CHARLESTON, S. C., August 25, 1863.
Brigadier General N. G. EVANS,
General Beauregard wishes you to move here, with four of your regiments, leaving one of the strongest to report to General Mercer at present. Show this telegram to General Mercer.
Chief of Staff.
CHARLESTON ARSENAL, August 25, 1863.
Brigadier General THOMAS JORDAN,
Chief of Staff, &c.:
GENERAL: A few days ago I asked Colonel Gorgas to instruct me as to the removal of the valuable machinery from this arsenal, in the event of the reduction of Fort Sumter. He answers, by telegraph, yesterday;
Consult General Beauregard, and if he does not object, remove the machinery, keeping the foundry in operation as long as possible.
I had not intended to stop work in the foundry, blacksmith shop, gun-carriage or carpenter shop, my sole wish being to save the valuable machinery here, if there was a likelihood of losing it, as the Government cannot well spare it. But, really, it all seems now so incessantly and necessarily employed in banding guns, turning off shot, making bolts, nuts, &c., that I can scarcely see how it can be dispensed with at this critic juncture; and I do not propose sending it off unless the general shall think it best for me to do so, under all the circumstances. As he is a much more competent judge of these "circumstances" than I am, I beg to refer the matter to him for his decision.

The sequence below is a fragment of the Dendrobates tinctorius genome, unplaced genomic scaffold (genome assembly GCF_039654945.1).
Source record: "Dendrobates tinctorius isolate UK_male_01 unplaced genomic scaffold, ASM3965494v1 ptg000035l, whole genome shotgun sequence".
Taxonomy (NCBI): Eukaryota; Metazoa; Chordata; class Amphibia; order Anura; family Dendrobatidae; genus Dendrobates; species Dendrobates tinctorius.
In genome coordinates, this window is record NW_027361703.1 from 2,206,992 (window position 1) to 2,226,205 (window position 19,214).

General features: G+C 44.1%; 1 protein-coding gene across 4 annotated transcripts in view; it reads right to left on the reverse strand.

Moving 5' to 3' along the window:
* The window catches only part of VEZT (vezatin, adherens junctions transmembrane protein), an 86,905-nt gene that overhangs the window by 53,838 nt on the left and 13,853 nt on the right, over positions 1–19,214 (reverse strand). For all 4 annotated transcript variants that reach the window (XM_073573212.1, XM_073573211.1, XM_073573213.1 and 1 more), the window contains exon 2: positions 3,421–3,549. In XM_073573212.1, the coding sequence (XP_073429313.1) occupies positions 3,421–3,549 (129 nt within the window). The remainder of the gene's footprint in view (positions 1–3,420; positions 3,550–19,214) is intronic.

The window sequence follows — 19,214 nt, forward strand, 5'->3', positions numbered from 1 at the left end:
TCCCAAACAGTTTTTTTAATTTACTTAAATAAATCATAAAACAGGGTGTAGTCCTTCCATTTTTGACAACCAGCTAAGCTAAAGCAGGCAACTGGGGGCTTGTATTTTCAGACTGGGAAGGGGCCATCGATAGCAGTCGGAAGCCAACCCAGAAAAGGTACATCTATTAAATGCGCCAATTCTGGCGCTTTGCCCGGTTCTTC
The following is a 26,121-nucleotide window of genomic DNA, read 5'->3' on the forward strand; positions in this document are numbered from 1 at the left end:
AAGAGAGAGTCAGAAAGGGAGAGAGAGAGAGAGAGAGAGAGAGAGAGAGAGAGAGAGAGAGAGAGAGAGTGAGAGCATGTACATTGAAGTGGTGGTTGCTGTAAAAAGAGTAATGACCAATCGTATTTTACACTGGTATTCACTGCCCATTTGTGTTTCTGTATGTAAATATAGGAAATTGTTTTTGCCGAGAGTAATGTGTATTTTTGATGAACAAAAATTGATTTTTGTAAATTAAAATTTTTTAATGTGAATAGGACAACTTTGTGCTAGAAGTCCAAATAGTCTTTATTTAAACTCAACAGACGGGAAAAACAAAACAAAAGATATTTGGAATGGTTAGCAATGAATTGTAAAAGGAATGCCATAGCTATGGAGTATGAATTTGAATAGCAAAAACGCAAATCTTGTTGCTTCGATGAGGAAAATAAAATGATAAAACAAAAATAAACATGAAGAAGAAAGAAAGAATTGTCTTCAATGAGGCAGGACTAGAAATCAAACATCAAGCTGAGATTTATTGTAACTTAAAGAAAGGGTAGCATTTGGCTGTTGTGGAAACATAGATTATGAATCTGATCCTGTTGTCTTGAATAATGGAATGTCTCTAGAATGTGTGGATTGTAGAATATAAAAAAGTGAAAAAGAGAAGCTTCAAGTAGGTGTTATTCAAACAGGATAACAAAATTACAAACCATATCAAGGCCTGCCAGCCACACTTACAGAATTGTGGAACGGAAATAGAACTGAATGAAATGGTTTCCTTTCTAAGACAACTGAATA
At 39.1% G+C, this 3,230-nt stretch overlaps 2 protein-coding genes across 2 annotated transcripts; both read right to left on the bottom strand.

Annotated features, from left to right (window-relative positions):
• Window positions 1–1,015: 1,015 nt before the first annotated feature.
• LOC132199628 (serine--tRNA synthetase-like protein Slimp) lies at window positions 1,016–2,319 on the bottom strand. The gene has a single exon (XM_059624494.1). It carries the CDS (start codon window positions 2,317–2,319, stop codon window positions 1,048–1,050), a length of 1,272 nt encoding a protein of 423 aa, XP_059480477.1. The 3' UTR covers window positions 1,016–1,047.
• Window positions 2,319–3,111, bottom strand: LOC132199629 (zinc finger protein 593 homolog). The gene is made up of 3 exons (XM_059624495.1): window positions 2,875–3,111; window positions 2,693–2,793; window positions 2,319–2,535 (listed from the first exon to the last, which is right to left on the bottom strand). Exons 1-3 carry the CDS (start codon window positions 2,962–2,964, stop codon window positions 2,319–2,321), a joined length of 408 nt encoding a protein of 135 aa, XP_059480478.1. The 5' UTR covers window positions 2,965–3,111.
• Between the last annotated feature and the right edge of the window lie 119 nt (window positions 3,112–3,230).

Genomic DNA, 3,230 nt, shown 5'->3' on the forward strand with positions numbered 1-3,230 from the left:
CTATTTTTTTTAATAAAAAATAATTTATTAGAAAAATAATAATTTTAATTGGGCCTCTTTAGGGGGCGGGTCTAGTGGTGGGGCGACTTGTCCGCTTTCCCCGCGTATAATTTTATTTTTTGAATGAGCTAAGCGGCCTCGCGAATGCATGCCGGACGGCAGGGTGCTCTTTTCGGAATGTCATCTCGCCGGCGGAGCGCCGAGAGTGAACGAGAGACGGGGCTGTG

J. T. TREZERVANT,
CHARLESTON, S. C., August 26, 1863- 8 p. m.
General S. COOPER,
Adjutant and Inspector General, Richmond, Va.:
Usual bombardment took place yesterday, with few casualties. Attack of last evening on rifle-pits in advance of Wagner repulsed, with apparent severe loss on enemy's side; only 25 casualties on ours. Renewer attack of enemy now progressing.
G. T. BEAUREGARD.
CHARLESTON, S. C., August 26, 1863.
His Excellency JEFFERSON DAVIS,
President of the Confederate States, Richmond, Va.:
General Gilmer has gone to Savannah; he has been telegraphed to return. Everything practicable, with our means, has been done to protect Sumter; it shall be held, if necessary, with musket and bayonet.
G. T. BEAUREGARD.